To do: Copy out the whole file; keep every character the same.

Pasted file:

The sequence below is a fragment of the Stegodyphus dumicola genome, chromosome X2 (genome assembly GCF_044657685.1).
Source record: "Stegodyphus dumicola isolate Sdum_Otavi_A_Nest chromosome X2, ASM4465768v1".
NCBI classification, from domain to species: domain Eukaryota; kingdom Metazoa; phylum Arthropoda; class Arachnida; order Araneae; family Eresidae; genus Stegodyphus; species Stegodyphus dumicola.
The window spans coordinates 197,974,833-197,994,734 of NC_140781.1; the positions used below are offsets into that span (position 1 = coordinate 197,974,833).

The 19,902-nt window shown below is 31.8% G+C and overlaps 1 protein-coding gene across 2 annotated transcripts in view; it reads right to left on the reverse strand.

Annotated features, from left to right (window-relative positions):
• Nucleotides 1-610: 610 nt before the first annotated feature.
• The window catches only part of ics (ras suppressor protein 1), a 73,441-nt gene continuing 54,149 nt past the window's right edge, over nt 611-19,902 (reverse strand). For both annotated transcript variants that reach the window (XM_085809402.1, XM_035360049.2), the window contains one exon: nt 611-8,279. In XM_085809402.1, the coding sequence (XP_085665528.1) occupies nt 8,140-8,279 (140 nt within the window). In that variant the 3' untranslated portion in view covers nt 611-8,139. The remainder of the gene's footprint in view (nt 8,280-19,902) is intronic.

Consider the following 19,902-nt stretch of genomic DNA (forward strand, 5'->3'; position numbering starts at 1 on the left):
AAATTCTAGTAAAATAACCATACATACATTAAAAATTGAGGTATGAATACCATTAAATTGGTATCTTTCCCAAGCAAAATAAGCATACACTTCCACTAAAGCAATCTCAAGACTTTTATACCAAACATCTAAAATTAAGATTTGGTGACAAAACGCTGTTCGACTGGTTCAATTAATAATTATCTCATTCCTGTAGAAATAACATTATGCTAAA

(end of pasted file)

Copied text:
The sequence below is a fragment of the Stegodyphus dumicola genome, chromosome X2 (genome assembly GCF_044657685.1).
Source record: "Stegodyphus dumicola isolate Sdum_Otavi_A_Nest chromosome X2, ASM4465768v1".
NCBI classification, from domain to species: domain Eukaryota; kingdom Metazoa; phylum Arthropoda; class Arachnida; order Araneae; family Eresidae; genus Stegodyphus; species Stegodyphus dumicola.
The window spans coordinates 197,974,833-197,994,734 of NC_140781.1; the positions used below are offsets into that span (position 1 = coordinate 197,974,833).

The 19,902-nt window shown below is 31.8% G+C and overlaps 1 protein-coding gene across 2 annotated transcripts in view; it reads right to left on the reverse strand.

Annotated features, from left to right (window-relative positions):
• Nucleotides 1-610: 610 nt before the first annotated feature.
• The window catches only part of ics (ras suppressor protein 1), a 73,441-nt gene continuing 54,149 nt past the window's right edge, over nt 611-19,902 (reverse strand). For both annotated transcript variants that reach the window (XM_085809402.1, XM_035360049.2), the window contains one exon: nt 611-8,279. In XM_085809402.1, the coding sequence (XP_085665528.1) occupies nt 8,140-8,279 (140 nt within the window). In that variant the 3' untranslated portion in view covers nt 611-8,139. The remainder of the gene's footprint in view (nt 8,280-19,902) is intronic.

Consider the following 19,902-nt stretch of genomic DNA (forward strand, 5'->3'; position numbering starts at 1 on the left):
AAATTCTAGTAAAATAACCATACATACATTAAAAATTGAGGTATGAATACCATTAAATTGGTATCTTTCCCAAGCAAAATAAGCATACACTTCCACTAAAGCAATCTCAAGACTTTTATACCAAACATCTAAAATTAAGATTTGGTGACAAAACGCTGTTCGACTGGTTCAATTAATAATTATCTCATTCCTGTAGAAATAACATTATGCTAAA